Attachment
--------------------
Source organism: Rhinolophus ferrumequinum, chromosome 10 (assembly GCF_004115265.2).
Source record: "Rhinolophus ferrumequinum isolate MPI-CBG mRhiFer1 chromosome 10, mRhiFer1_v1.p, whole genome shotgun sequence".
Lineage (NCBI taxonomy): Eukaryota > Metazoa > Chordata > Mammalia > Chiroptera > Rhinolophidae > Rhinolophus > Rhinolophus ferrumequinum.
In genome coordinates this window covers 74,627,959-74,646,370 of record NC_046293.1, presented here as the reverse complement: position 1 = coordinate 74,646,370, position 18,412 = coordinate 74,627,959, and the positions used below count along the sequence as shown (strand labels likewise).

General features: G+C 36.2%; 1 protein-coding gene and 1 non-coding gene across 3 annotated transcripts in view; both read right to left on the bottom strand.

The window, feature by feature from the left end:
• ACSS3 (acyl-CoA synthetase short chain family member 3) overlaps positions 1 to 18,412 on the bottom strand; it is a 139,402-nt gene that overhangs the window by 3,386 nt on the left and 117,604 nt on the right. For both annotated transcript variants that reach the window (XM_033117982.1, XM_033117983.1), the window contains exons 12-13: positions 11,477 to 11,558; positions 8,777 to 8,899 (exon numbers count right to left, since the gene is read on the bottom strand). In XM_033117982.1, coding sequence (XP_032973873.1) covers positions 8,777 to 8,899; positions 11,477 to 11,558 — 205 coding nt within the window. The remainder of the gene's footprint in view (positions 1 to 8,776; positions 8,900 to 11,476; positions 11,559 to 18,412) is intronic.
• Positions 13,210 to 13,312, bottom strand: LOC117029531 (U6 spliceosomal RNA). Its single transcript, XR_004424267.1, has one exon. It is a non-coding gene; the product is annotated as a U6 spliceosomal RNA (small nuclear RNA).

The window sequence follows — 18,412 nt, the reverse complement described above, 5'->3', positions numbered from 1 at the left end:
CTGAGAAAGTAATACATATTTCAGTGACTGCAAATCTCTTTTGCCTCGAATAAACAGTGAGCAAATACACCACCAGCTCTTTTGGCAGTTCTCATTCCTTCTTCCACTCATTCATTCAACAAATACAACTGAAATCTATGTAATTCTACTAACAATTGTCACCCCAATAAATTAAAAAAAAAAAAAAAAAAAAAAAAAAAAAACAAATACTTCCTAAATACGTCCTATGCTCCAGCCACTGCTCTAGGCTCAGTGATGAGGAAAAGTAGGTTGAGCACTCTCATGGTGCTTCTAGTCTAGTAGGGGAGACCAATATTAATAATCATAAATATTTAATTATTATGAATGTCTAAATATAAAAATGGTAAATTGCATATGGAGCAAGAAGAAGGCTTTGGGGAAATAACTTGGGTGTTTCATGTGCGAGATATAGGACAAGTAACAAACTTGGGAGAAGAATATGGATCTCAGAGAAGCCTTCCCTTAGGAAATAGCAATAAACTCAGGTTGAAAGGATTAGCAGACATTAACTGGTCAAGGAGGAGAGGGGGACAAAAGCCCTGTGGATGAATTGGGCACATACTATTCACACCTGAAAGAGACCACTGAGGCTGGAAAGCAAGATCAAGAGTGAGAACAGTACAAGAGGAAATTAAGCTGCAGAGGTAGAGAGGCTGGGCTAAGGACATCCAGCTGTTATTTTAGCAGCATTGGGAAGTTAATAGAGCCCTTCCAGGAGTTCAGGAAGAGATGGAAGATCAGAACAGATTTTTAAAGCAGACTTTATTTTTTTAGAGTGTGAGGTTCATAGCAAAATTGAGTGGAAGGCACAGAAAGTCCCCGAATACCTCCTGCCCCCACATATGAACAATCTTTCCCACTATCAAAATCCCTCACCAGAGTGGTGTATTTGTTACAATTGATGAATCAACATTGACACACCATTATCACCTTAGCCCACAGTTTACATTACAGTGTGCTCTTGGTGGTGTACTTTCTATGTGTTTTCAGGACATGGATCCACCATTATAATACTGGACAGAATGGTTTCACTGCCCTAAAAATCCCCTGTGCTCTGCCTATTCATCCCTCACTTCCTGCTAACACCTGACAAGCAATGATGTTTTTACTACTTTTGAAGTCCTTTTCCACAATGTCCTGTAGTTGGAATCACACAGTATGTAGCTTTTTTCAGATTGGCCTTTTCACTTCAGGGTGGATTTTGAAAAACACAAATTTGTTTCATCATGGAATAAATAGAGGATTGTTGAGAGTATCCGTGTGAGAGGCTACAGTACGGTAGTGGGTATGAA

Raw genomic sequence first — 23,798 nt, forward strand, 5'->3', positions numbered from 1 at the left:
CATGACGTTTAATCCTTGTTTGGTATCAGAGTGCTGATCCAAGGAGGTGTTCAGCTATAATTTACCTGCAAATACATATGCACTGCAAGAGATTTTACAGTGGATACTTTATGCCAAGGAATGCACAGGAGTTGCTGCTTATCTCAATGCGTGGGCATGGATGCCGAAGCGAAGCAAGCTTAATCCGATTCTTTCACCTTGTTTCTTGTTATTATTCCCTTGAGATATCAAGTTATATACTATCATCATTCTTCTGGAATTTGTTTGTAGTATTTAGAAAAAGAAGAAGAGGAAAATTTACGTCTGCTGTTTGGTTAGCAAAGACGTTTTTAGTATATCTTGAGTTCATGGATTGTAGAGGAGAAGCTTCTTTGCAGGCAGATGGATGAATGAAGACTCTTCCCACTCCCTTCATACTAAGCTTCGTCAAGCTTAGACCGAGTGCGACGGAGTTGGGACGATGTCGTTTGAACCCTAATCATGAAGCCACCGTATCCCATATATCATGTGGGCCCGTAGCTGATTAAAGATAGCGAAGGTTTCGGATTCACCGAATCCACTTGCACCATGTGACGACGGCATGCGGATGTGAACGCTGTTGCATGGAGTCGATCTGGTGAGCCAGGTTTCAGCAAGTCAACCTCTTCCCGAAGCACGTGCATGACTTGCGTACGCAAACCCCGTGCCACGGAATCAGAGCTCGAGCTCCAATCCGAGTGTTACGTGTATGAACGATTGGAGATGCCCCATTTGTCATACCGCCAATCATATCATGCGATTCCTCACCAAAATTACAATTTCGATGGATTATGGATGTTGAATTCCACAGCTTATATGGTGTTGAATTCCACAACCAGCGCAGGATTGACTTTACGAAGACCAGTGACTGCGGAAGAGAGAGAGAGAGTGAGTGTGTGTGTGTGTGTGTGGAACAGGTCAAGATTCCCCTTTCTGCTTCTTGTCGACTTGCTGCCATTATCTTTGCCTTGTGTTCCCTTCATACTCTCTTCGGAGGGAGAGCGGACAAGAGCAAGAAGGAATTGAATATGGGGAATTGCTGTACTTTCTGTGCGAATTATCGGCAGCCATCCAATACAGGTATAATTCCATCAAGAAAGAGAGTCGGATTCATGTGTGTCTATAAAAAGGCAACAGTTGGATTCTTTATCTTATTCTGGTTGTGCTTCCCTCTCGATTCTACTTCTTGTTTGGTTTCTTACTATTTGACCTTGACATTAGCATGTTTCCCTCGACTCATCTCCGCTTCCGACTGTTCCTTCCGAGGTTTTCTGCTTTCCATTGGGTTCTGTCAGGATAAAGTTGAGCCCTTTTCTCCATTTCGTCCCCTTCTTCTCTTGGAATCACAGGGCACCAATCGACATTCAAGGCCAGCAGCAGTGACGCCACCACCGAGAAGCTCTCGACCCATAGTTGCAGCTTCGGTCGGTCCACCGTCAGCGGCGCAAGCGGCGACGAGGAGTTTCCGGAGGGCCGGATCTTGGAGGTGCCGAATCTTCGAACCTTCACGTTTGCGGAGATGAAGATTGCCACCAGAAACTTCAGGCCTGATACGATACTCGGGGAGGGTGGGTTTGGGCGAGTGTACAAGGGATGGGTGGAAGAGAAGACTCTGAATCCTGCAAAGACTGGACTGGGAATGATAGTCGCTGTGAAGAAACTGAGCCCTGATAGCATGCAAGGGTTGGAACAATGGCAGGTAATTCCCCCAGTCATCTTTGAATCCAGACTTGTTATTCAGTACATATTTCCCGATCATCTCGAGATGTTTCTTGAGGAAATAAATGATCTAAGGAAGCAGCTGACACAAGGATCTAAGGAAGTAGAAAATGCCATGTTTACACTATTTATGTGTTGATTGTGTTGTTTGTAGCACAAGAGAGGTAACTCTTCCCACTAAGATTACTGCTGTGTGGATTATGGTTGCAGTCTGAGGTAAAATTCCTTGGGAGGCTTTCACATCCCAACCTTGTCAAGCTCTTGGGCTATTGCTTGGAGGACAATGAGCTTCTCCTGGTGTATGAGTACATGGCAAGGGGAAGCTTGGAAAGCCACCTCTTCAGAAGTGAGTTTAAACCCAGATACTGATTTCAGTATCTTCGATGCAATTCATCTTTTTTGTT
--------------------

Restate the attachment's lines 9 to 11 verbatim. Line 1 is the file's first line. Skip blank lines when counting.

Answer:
The window sequence follows — 18,412 nt, the reverse complement described above, 5'->3', positions numbered from 1 at the left end:
CTGAGAAAGTAATACATATTTCAGTGACTGCAAATCTCTTTTGCCTCGAATAAACAGTGAGCAAATACACCACCAGCTCTTTTGGCAGTTCTCATTCCTTCTTCCACTCATTCATTCAACAAATACAACTGAAATCTATGTAATTCTACTAACAATTGTCACCCCAATAAATTAAAAAAAAAAAAAAAAAAAAAAAAAAAAAACAAATACTTCCTAAATACGTCCTATGCTCCAGCCACTGCTCTAGGCTCAGTGATGAGGAAAAGTAGGTTGAGCACTCTCATGGTGCTTCTAGTCTAGTAGGGGAGACCAATATTAATAATCATAAATATTTAATTATTATGAATGTCTAAATATAAAAATGGTAAATTGCATATGGAGCAAGAAGAAGGCTTTGGGGAAATAACTTGGGTGTTTCATGTGCGAGATATAGGACAAGTAACAAACTTGGGAGAAGAATATGGATCTCAGAGAAGCCTTCCCTTAGGAAATAGCAATAAACTCAGGTTGAAAGGATTAGCAGACATTAACTGGTCAAGGAGGAGAGGGGGACAAAAGCCCTGTGGATGAATTGGGCACATACTATTCACACCTGAAAGAGACCACTGAGGCTGGAAAGCAAGATCAAGAGTGAGAACAGTACAAGAGGAAATTAAGCTGCAGAGGTAGAGAGGCTGGGCTAAGGACATCCAGCTGTTATTTTAGCAGCATTGGGAAGTTAATAGAGCCCTTCCAGGAGTTCAGGAAGAGATGGAAGATCAGAACAGATTTTTAAAGCAGACTTTATTTTTTTAGAGTGTGAGGTTCATAGCAAAATTGAGTGGAAGGCACAGAAAGTCCCCGAATACCTCCTGCCCCCACATATGAACAATCTTTCCCACTATCAAAATCCCTCACCAGAGTGGTGTATTTGTTACAATTGATGAATCAACATTGACACACCATTATCACCTTAGCCCACAGTTTACATTACAGTGTGCTCTTGGTGGTGTACTTTCTATGTGTTTTCAGGACATGGATCCACCATTATAATACTGGACAGAATGGTTTCACTGCCCTAAAAATCCCCTGTGCTCTGCCTATTCATCCCTCACTTCCTGCTAACACCTGACAAGCAATGATGTTTTTACTACTTTTGAAGTCCTTTTCCACAATGTCCTGTAGTTGGAATCACACAGTATGTAGCTTTTTTCAGATTGGCCTTTTCACTTCAGGGTGGATTTTGAAAAACACAAATTTGTTTCATCATGGAATAAATAGAGGATTGTTGAGAGTATCCGTGTGAGAGGCTACAGTACGGTAGTGGGTATGAA

Raw genomic sequence first — 23,798 nt, forward strand, 5'->3', positions numbered from 1 at the left: